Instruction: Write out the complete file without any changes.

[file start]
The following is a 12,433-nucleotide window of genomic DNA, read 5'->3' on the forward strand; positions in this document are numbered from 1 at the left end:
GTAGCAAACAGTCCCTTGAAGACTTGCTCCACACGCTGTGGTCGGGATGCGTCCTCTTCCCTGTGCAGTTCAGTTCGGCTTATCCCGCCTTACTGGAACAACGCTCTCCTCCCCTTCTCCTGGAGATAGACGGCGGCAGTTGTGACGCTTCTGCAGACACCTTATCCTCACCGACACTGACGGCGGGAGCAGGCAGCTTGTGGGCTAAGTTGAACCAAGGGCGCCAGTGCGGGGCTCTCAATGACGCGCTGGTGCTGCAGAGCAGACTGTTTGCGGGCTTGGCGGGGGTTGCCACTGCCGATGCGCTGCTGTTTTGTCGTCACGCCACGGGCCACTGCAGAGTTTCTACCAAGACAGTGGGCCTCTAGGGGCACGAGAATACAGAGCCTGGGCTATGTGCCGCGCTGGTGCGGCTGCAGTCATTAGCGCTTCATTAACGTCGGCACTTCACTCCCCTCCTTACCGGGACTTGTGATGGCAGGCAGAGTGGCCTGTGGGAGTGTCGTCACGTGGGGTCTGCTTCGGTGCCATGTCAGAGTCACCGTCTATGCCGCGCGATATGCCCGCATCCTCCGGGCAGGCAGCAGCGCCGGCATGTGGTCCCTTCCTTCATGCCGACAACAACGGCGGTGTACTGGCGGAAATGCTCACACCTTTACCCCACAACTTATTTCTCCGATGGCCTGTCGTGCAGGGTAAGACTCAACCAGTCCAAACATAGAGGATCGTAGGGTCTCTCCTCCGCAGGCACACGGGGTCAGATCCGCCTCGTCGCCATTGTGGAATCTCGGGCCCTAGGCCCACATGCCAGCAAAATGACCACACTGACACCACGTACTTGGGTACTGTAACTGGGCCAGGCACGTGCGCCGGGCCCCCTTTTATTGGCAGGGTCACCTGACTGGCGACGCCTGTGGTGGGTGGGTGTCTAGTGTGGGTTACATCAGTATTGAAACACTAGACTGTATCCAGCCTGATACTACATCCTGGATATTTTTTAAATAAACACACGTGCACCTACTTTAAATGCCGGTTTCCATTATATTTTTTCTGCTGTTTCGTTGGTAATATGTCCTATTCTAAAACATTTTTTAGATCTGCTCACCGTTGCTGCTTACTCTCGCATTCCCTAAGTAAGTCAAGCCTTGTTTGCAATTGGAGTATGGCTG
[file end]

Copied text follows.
The following is a 12,433-nucleotide window of genomic DNA, read 5'->3' on the forward strand; positions in this document are numbered from 1 at the left end:
GTAGCAAACAGTCCCTTGAAGACTTGCTCCACACGCTGTGGTCGGGATGCGTCCTCTTCCCTGTGCAGTTCAGTTCGGCTTATCCCGCCTTACTGGAACAACGCTCTCCTCCCCTTCTCCTGGAGATAGACGGCGGCAGTTGTGACGCTTCTGCAGACACCTTATCCTCACCGACACTGACGGCGGGAGCAGGCAGCTTGTGGGCTAAGTTGAACCAAGGGCGCCAGTGCGGGGCTCTCAATGACGCGCTGGTGCTGCAGAGCAGACTGTTTGCGGGCTTGGCGGGGGTTGCCACTGCCGATGCGCTGCTGTTTTGTCGTCACGCCACGGGCCACTGCAGAGTTTCTACCAAGACAGTGGGCCTCTAGGGGCACGAGAATACAGAGCCTGGGCTATGTGCCGCGCTGGTGCGGCTGCAGTCATTAGCGCTTCATTAACGTCGGCACTTCACTCCCCTCCTTACCGGGACTTGTGATGGCAGGCAGAGTGGCCTGTGGGAGTGTCGTCACGTGGGGTCTGCTTCGGTGCCATGTCAGAGTCACCGTCTATGCCGCGCGATATGCCCGCATCCTCCGGGCAGGCAGCAGCGCCGGCATGTGGTCCCTTCCTTCATGCCGACAACAACGGCGGTGTACTGGCGGAAATGCTCACACCTTTACCCCACAACTTATTTCTCCGATGGCCTGTCGTGCAGGGTAAGACTCAACCAGTCCAAACATAGAGGATCGTAGGGTCTCTCCTCCGCAGGCACACGGGGTCAGATCCGCCTCGTCGCCATTGTGGAATCTCGGGCCCTAGGCCCACATGCCAGCAAAATGACCACACTGACACCACGTACTTGGGTACTGTAACTGGGCCAGGCACGTGCGCCGGGCCCCCTTTTATTGGCAGGGTCACCTGACTGGCGACGCCTGTGGTGGGTGGGTGTCTAGTGTGGGTTACATCAGTATTGAAACACTAGACTGTATCCAGCCTGATACTACATCCTGGATATTTTTTAAATAAACACACGTGCACCTACTTTAAATGCCGGTTTCCATTATATTTTTTCTGCTGTTTCGTTGGTAATATGTCCTATTCTAAAACATTTTTTAGATCTGCTCACCGTTGCTGCTTACTCTCGCATTCCCTAAGTAAGTCAAGCCTTGTTTGCAATTGGAGTATGGCTG